Merry Christmas – from the Embassy

I will apologise now to friends who subscribe to this blog. I probably won’t write a minipost next week (unless I get really bored!) and next weekend’s post might be a bit dodgy! Carry on reading to read why!

Well, it’s Christmas Eve and we’ve settled in for the night with the in-laws. The presents are wrapped, the cards written, kids settled and the food cooking. The TV is on and the endless Christmas movies, TV repeats and cartoons are playing on the hundreds of TV channels available.

So this is Christmas as John Lennon used to sing.

Well, part of being here and watching the repeats is that you get to reminisce and think over the past year and beyond. I’m thinking over the Christmases I’ve had over the last few years whilst being in Bangladesh.

Our first year was spent in Dhaka after getting three months of language training. It was a fun time but we were still somewhat bewildered by city life (being country yokels at heart) and desperate to get to LAMB up in Dinajpur (funnily enough – the countryside) and start life in our new house there. We arrived just before new year when the Bangla ‘shitkal’ (winter) kicked in properly. We had a miserable time waking up in a wet bed and dressing in wet clothes because Bangladesh houses are built to get rid of heat, not keep it in. With no windows in the veranda, the northern fog invited itself into the house and settled on everything. Still, we were finally home and settled and that was good.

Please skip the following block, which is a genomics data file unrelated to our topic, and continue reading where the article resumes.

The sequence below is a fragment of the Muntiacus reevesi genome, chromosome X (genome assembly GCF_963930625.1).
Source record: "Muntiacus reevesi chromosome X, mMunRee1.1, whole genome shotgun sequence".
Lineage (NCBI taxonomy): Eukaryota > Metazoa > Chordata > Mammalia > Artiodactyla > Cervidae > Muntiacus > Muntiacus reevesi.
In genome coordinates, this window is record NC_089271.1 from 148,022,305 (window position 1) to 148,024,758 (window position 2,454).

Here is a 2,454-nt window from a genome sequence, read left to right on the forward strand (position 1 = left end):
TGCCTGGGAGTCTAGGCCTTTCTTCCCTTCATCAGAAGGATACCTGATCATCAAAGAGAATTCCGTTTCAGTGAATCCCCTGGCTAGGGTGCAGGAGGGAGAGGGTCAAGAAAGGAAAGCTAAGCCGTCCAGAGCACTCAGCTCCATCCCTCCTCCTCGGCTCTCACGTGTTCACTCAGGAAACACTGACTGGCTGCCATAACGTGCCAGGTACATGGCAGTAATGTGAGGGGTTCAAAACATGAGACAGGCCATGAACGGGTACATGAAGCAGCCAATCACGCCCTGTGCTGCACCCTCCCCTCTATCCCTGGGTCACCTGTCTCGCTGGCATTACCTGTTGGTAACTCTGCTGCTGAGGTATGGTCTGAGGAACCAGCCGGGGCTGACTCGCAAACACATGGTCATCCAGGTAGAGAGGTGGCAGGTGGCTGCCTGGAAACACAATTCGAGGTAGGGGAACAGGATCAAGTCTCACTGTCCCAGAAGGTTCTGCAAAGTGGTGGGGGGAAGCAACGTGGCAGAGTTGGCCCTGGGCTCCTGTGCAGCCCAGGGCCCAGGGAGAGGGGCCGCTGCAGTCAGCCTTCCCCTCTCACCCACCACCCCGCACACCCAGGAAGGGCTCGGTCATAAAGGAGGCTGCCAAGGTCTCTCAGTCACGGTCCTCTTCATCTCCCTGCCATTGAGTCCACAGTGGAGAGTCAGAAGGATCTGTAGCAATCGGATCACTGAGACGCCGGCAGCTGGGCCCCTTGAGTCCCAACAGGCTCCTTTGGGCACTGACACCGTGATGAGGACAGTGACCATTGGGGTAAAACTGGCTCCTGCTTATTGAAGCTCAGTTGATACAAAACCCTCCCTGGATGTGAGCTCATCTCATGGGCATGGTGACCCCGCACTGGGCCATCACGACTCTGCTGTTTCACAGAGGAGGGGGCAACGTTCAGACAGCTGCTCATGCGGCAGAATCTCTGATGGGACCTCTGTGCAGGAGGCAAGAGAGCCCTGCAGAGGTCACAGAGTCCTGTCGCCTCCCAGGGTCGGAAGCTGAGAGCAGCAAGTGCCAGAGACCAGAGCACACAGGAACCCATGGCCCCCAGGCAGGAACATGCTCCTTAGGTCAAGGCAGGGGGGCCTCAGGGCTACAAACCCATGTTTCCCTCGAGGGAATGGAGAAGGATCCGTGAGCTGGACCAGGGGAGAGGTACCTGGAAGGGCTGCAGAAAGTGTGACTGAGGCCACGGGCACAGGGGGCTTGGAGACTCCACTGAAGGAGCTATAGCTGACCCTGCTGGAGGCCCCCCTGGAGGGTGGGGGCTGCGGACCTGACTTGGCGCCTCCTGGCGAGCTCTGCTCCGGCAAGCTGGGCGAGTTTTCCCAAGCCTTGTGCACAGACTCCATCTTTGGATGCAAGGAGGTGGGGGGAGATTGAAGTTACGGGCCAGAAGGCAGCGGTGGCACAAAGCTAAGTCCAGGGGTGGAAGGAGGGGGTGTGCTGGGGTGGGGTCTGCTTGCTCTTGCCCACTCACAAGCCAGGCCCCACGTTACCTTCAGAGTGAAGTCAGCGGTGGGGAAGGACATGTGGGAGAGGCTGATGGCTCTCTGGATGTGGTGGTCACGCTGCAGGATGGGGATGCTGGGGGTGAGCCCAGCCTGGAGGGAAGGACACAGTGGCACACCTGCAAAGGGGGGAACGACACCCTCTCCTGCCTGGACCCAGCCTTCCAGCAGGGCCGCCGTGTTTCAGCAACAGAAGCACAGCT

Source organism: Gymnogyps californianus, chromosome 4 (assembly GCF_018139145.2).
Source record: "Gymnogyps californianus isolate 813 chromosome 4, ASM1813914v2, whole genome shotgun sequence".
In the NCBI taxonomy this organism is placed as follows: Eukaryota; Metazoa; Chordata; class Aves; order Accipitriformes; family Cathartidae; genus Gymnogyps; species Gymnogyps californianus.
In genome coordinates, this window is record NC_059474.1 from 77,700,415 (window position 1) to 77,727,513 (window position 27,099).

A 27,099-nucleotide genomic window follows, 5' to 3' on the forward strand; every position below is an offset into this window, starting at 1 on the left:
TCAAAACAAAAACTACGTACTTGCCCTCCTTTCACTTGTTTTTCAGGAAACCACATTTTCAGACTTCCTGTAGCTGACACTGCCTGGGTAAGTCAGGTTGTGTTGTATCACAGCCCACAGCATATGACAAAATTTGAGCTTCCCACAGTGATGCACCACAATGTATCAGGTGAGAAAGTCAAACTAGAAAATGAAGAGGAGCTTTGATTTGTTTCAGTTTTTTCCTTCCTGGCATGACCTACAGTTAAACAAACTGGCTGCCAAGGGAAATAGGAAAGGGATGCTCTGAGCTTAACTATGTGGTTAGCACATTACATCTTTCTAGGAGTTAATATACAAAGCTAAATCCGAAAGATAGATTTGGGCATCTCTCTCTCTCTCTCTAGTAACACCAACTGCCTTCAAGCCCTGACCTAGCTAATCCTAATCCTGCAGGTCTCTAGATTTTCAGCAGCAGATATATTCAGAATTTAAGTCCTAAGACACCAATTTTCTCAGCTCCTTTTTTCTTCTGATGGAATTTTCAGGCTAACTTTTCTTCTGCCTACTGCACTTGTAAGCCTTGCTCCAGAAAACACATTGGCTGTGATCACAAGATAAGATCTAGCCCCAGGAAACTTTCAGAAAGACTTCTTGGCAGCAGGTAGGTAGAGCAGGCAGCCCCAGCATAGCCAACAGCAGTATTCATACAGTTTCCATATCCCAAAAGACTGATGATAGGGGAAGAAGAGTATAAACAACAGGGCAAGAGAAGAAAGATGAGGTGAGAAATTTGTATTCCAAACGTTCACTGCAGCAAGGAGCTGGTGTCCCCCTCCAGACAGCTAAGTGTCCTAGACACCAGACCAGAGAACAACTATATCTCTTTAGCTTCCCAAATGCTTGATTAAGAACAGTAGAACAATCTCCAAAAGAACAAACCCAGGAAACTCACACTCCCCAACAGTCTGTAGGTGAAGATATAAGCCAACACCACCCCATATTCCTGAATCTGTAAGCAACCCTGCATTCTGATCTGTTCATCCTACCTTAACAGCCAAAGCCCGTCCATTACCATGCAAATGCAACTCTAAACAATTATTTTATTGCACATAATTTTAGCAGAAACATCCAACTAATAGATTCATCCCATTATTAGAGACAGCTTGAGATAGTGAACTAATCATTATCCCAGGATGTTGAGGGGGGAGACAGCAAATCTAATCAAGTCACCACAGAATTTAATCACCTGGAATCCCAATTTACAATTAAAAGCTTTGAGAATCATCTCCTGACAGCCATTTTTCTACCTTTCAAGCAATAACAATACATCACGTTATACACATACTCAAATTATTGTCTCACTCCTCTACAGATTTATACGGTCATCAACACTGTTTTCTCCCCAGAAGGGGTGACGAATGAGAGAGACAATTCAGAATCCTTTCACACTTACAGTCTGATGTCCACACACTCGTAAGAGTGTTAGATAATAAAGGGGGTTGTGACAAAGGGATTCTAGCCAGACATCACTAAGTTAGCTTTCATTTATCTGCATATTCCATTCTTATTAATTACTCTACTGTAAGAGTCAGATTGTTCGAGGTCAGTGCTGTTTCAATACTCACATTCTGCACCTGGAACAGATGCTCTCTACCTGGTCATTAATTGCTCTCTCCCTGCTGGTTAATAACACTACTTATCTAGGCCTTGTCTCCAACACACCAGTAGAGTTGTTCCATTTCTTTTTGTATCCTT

The second year started off badly as that year my father died. We returned home to the UK for the funeral but stayed on for Christmas itself and that was actually very nice. It was a surprise to be back and had not been part of the plans but despite the sad circumstances was very welcome. At that point, we were missing the land of our birth and so it was especially nice to be able to share the season with our families.

The third year (last Christmas), was actually our first year spent at LAMB. We finally got to spend the ‘borodin’ time with our LAMB family and it was a treat worth waiting for. I tell you, there are no better hosts, no better cooks than those living at LAMB. From the national staff through to bideshi foreign staff, it is a treat to come out of the church on Christmas day and go from house to house sharing nasta snacks and even full toykari kabar – a full rice and curry meal. In fact, Christmas is going to feel odd this year without a spicy meal! My favourite part of all though, is going out of the NGO grounds and into the village up the road to the mud huts where our ayahs live. Shurola, our older ayah is one of the most important women in my life and I have missed her immensely. I don’t think I know anyone wiser or more humble and – most importantly – she makes the best cup of cha in the world! Visiting there and enjoying nasta and maybe a special Shantali ‘juice’ is a wonderful, if simple, time spent with honest people who enjoy sharing the little they have.